When Brigantine, N.J., native and Temple University graduate Brittany Lewis vied for — and won — the title of Miss Black America two weeks ago in Philadelphia, she didn’t do it for the crown. As Miss Delaware 2014, Lewis already had one of those. She also didn’t do it for the prizes, attention, or glamour — not that she didn’t appreciate those perks. She did it for research.
Lewis is a third-year Ph.D. student at George Washington University. Her doctoral dissertation is about Atlantic City from 1964 (the year Boardwalk Hall hosted the Democratic National Convention) through the casino boom of the 1970s and ’80s, with a special focus on the Miss Black America pageant.
Philadelphian J. Morris Anderson founded Miss Black America in Atlantic City during the 1968 Miss America pageant as a protest against the color bar. Miss America long had “Rule No. 7,” which specified that “contestants must be of good health and of the white race.” Although Rule No. 7 was repealed in 1950, it was 1971 before an African American competitor made it to the national pageant.
Oprah Winfrey competed in Miss Black America. So did Bern Nadette Stanis and Toni Braxton. Pageant performers have included Stevie Wonder and the Jackson Five. Today, Aleta Anderson, J. Morris’ daughter, produces the event. This year’s Miss Black America contestants included Patience Carter, the Philadelphian injured in last year’s Pulse Nightclub shooting. She won the swimsuit competition.
But Lewis, with her dance skills, poise, beauty, and major brains, took home the top prize. Here, Miss Black America 2017 holds forth on her Jersey roots and historical fascination, and gives a shout-out to one of this weekend’s Miss America hopefuls.
How did you get involved in pageants?
I actually didn’t start doing pageants until I was 21. I was a senior at Temple, majoring in broadcast TV and African American studies and looking for additional scholarship money to pay off student loans. One of my friends said, hey, Miss America is one of the largest scholarship providers for women.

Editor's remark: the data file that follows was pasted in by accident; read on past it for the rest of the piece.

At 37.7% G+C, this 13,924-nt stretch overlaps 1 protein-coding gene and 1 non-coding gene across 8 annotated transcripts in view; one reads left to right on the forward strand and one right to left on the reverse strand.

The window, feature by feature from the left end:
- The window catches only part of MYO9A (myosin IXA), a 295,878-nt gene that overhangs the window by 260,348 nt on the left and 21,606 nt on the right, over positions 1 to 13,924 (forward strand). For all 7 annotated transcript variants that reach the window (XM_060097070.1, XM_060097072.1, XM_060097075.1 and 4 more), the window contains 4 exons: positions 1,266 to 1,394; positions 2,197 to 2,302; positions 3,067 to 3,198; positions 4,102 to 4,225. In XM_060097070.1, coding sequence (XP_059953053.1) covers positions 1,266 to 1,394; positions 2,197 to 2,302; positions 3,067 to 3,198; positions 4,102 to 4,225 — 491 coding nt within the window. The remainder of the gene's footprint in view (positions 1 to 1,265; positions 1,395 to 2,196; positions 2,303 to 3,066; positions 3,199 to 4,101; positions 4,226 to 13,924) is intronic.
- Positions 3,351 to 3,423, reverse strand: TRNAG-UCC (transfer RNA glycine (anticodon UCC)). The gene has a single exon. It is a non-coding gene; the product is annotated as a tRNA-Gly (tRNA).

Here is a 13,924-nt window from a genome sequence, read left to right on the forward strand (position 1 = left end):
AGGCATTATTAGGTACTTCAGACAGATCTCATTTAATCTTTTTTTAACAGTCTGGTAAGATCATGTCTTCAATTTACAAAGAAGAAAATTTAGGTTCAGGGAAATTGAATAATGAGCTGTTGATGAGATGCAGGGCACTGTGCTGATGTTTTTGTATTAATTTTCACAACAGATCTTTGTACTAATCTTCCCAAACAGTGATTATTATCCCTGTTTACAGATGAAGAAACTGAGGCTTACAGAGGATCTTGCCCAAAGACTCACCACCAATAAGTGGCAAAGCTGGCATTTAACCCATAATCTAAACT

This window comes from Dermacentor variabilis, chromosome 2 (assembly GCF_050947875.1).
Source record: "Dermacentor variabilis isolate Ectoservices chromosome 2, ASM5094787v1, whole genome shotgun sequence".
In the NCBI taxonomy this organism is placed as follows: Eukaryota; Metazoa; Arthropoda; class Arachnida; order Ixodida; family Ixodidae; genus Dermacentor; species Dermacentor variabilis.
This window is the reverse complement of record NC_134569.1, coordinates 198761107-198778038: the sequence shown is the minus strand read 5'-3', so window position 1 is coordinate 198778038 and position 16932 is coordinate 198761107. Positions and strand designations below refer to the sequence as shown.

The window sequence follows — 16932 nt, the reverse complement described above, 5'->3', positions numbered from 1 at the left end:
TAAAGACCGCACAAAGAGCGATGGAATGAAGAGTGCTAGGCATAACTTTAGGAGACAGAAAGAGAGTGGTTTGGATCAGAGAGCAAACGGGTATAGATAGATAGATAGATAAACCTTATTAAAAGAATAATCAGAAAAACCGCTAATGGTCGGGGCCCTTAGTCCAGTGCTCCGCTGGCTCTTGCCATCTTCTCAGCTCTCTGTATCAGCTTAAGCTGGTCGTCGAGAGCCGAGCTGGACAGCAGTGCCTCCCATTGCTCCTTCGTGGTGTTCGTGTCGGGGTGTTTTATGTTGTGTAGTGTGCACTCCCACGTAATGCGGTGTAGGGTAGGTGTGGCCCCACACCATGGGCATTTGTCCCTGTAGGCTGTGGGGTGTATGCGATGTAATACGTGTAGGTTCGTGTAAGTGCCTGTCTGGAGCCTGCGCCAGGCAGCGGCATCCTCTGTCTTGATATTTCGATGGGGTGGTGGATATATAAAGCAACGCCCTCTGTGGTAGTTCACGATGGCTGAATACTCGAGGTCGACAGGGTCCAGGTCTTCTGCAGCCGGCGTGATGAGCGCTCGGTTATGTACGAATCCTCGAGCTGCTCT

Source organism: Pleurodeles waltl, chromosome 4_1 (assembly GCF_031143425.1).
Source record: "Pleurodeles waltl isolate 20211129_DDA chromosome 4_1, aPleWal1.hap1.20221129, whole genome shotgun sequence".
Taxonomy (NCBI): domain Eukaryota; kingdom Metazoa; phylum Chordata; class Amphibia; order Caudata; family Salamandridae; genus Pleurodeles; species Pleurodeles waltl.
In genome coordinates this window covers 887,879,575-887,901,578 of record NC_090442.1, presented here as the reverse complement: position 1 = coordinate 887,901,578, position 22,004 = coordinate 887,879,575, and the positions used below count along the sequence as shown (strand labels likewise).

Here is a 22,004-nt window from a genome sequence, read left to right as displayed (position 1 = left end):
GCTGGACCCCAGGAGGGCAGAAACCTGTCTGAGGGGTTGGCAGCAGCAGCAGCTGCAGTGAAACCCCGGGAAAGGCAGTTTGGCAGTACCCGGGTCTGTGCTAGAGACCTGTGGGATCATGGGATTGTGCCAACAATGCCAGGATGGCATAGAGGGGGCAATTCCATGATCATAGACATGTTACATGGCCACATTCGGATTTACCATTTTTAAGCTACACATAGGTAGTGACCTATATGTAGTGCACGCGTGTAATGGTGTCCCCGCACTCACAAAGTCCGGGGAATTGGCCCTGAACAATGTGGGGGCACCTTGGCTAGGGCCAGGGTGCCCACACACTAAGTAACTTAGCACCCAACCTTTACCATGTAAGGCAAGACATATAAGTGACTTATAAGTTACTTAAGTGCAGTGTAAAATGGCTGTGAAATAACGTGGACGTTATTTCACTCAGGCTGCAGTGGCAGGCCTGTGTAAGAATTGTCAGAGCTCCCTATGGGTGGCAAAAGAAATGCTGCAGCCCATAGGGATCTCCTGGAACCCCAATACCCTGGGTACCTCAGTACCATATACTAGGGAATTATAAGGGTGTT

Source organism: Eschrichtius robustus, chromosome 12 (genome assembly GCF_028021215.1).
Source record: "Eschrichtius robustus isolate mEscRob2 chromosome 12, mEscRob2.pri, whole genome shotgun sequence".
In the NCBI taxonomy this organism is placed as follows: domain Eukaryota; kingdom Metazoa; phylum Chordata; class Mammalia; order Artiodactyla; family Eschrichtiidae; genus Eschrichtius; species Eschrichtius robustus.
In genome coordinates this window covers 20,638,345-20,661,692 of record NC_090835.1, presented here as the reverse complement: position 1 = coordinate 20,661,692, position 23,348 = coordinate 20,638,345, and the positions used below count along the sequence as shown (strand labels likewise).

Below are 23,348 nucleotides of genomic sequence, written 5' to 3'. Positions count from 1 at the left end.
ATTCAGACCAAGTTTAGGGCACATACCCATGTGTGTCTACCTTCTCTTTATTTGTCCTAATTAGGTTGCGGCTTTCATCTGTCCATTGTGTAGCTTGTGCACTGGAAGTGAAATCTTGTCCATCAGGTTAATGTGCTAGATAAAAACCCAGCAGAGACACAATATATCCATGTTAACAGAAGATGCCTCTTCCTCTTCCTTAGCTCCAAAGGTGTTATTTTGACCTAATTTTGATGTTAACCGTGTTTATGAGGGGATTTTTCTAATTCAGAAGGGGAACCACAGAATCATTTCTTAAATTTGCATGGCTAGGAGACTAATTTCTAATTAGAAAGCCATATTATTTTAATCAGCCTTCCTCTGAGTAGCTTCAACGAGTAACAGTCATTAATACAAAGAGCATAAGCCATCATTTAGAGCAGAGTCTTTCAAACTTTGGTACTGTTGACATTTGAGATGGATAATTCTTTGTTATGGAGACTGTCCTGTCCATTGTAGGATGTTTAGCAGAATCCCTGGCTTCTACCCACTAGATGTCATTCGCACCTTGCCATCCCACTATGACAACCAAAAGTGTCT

I didn’t know what I was doing — I didn’t know how to stand, what to wear, etc. — but I was still able to win a lot of scholarship money: academic awards, interview awards. I had a friend who had been through Miss America and guided me, and I came to love the Miss America system. I can’t say enough about it, or the class-act women who participate.
Your scholarship didn’t end there.
In 2014, when representing Delaware, I was getting my master’s at Wilmington University and working with Teach for America. Now, I’m a third-year Ph.D. student at George Washington University, majoring in 20th-century U.S. history with a concentration on black history, women’s history, and urban history.
It’s exhausting. The first phase of a Ph.D. is coursework, which I describe as undergrad on steroids: reading four books a week, taking classes. I’ve read about 400 books. Next, I take an exam Dec. 15. And that’s when I begin to work on my dissertation. My project is based on Atlantic City from 1964 through the 1980s. One of the chapters is about black pageantry in A.C.
So that’s the connection.
I went to Miss America and thought I was done. Then, doing my research, this Miss Black America pageant has some really amazing historical things behind it.
Tell me about it.
Reading Maxine Craig’s Ain’t I a Beauty Queen?, I learned 1969 is such a watershed moment in what they would call second-wave feminism. That was the year Judith Ford became Miss America, when the women’s liberation [movement] was outside, protesting on the Boardwalk. The protesters were saying it’s sexist and racist, throwing fake eyelashes, heels, bras into a trash can.
The majority of women who were protesting were white. Then, you had essentially all white women on the Miss America stage, saying the women outside don’t reflect our values. Then, you had black women using the [Miss Black America] pageant as protest. They were like: You’re protesting, but we’re not even allowed on stage yet.
Aside from size, how are Miss Black America and Miss America different?
Miss Black America started in 1968 as a result of exclusion. In the world that we live in today, it is still really important to have our own spaces. Miss Black America offers the opportunity to be in a space that is black and African American, with special cultural experiences. There is a libation ceremony before, a calling to the ancestors, community service, lectures.
Otherwise, the pageants themselves are pretty similar. In Miss Black America, you answer your onstage question in your evening gown, but they don’t put a point system to your evening gown. For my talent portion, I did a really fun dance to “Stomp to My Beat,” and put a Nina Simone interview about blackness as a cover over the music.
You grew up in Brigantine. Do you still go back?
My mom and dad still live there. I was there Labor Day weekend. A lot of my friends that I grew up with, their families are still there. It’s a very small community. I went to Holy Spirit [High School].
Anything you have to do when you go back?
If it’s during the summer, we go to the beach. We head to the cove or the jetty. We’ll go to Kelsey & Kim’s, an amazing soul food restaurant. But we mostly just spend time together. We just hang.
Will you be in Atlantic City this weekend?
I go every year. I’m really excited and can’t wait to see all my friends. Miss Idaho is helping me start my own T-shirt business, Queen Complex. I wanted the T-shirt line to reflect exactly who I was. Some days I’m a diva, some days I’m a diva and an activist and a scholar.